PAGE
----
A student-run resource for reliable reports on the latest law and technology news
http://jolt.law.harvard.edu/digest/wp-content/uploads/2012/12/joltimg.png

Newegg Wins Patent Troll Case After Court Delays

By Kasey Wang – Edited by Yunnan Jiang and Travis West

The District Court for the Eastern District of Texas recently issued a final judgement for online retailer Newegg, twenty months after trial, vacating a $2.3 million jury award for TQP. TQP, a patent assertion entity commonly known as a “patent troll,” collected $45 million in settlements for the patent in question before Newegg’s trial.

Read More...

http://jolt.law.harvard.edu/digest/wp-content/uploads/2012/12/joltimg.png

The Evolution of Internet Service Providers from Partners to Adversaries: Tracking Shifts in Interconnection Goals and Strategies in the Internet’s Fifth Generation

By Robert Frieden – Edited by Marcela Viviana Ruiz Martinez, Olga Slobodyanyuk and Yaping Zhang

In respone to increasing attempts by Internet Service Providers to target customers who trigger higher costs for rate increases, the FCC and other regulatory agencies worldwide have stepped in to prevent market failure and anticompetitive practices. This paper will examine new models for the carriage of Internet traffic that have arisen in the wake of these changes.

Read More...

http://jolt.law.harvard.edu/digest/wp-content/uploads/2012/12/joltimg.png

The Global Corporate Citizen:  Responding to International Law Enforcement Requests for Online User Data 

By Kate Westmoreland – Edited by Yunnan Jiang

This paper analyses the law controlling when U.S.-based providers can provide online user data to foreign governments. The focus is on U.S. law because U.S. dominance of internet providers means that U.S. laws affect a large number of global users. The first half of this paper outlines the legal framework governing these requests. The second half highlights the gaps in the law and how individual companies’ policies fill these gaps.

Read More...

http://jolt.law.harvard.edu/digest/wp-content/uploads/2012/12/joltimg.png

Symposium Introduction: Legal Issues in Computer and Internet Law and the Quagmire of Appropriate Legal Frameworks in the Modern Era

By Deborah Beth Medows – Edited by Yaping Zhang

Jurists must widely examine the pervasive challenges among the advents in Internet and computer technology in order to ensure that legal systems protect individuals while  encouraging innovation.  It is precisely due to the legal and societal quagmires that 3D printing and net neutrality pose that ideally position them as springboards from which to delve into broader discussions on technology law.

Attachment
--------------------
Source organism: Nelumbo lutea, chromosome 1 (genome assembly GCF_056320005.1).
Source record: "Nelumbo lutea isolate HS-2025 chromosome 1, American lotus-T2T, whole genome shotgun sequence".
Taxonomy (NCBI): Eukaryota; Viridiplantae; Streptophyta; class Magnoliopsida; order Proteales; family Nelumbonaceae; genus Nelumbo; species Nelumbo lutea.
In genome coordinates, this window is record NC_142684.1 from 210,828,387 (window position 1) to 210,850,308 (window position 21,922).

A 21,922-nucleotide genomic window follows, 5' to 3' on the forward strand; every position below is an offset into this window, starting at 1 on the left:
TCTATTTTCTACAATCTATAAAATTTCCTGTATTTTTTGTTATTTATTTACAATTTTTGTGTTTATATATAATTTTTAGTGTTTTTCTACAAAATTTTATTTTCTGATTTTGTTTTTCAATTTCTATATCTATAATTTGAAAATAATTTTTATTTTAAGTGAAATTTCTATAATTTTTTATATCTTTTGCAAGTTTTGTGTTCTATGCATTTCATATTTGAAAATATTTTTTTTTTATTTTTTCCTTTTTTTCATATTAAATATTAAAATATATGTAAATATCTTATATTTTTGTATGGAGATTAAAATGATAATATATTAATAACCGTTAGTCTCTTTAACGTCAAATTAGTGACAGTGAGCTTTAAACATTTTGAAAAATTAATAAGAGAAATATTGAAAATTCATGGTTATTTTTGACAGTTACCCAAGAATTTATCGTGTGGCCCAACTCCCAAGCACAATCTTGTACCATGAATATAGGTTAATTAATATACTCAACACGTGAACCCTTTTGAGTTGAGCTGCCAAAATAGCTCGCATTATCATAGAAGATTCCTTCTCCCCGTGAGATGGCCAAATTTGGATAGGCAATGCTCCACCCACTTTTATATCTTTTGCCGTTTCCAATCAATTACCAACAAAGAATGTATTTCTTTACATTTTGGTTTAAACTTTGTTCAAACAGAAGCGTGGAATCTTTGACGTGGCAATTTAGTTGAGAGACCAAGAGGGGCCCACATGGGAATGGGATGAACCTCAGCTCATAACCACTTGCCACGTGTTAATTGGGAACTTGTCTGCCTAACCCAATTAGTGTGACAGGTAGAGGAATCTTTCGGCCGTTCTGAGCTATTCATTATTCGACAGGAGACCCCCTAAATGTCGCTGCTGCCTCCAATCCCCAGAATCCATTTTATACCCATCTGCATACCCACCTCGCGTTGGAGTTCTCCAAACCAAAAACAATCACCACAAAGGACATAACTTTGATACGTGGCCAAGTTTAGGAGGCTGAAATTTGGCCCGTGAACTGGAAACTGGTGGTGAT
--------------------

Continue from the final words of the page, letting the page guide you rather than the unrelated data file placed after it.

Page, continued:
Read More...

http://jolt.law.harvard.edu/digest/wp-content/uploads/2012/12/joltimg.png

A Victory for Compatibility: the Ninth Circuit Gives Teeth to RAND Terms

By Stacy Ruegilin – Edited by Ken Winterbottom

Microsoft won a victory in the Ninth Circuit last Thursday after the court found that Motorola, a former Google subsidiary, had breached its obligation to offer licenses for standards-essential technologies at reasonable and non-discriminatory rates. The court affirmed a $14.52 million jury verdict against Motorola for the breach.

Read More...

By Michael Hoven

Supreme Court to Hear DNA Privacy Case

The Supreme Court granted certiorari in Maryland v. King,  a case involving the warrantless collection of DNA from an arrestee, the Washington Post reported.  In 2009, Maryland instituted routine DNA collection from people arrested for violent crimes; Alonzo King, Jr. was arrested for assault in 2009, and a cheek swab connected him to a 2003 rape, for which he was later convicted. The Maryland Supreme Court overturned the conviction on the grounds that the DNA collection violated King’s Fourth Amendment rights.

Canada Invalidates Viagra Patent

The Canadian Supreme Court invalidated Pfizer’s patent on Viagra for failing to meet the disclosure requirements of the Canadian Patent Act, reported Reuters. The court accused Pfizer of trying “to ‘game’ the system” with its patent. The ruling was a victory for Teva Pharmaceutical Industries, which had previously, and unsuccessfully, sued Pfizer in the United States, Spain, Norway, and New Zealand.

Sixth Circuit Affirms Ruling against Attorney Who Made Fake Child Pornography for Defense Case

An attorney in Ohio digitally altered two photos of minors to display them in sexually explicit acts, and used those images at two separate trials to argue that child pornography laws are overbroad because it is too difficult to detect whether or not a given image is of a minor. As Ars Technica reports, the attorney, Dean Boland—a former state prosecutor and frequent expert witness in child pornography cases—was held liable for $300,000 in a civil suit brought by the families of the two girls whose images were altered, and the Sixth Circuit has now affirmed the decision. The Sixth Circuit rejected Boland’s First Amendment argument, which emphasized that the images were created for courtroom use. The court stated that the creation of “morphed images” to make his point was “an option Congress explicitly forbade.”

Posted On Nov - 13 - 2012 Comments Off READ FULL POST

Voter Verified, Inc. v. Premier Election Solutions, Inc.
By Craig Fratrik – Edited by Laura Fishwick

Voter Verified, Inc. v. Premier Election Solutions, Inc., Nos. 2011-1553, 2012-1017, 2012 WL 5382734 (Fed. Cir. Nov. 5, 2012)
Slip opinion

The Court of Appeals for the Federal Circuit affirmed the Middle District of Florida’s ruling that the defendants, Premier Software Solutions, Inc., Diebold, Inc., and Election Systems & Software, Inc., had not infringed U.S. Reissue Patent No. RE40,449 (the ’449 Patent) held by Voter Verified, Inc., and that one of its claims was invalid for obviousness. The district court had held that claim 49 was invalid for obviousness under 35 U.S.C. § 103 and claim 94 was invalid for indefiniteness under 35 U.S.C. §112. Voter Verified appealed both the rulings of non-infringement and invalidity as to claim 49.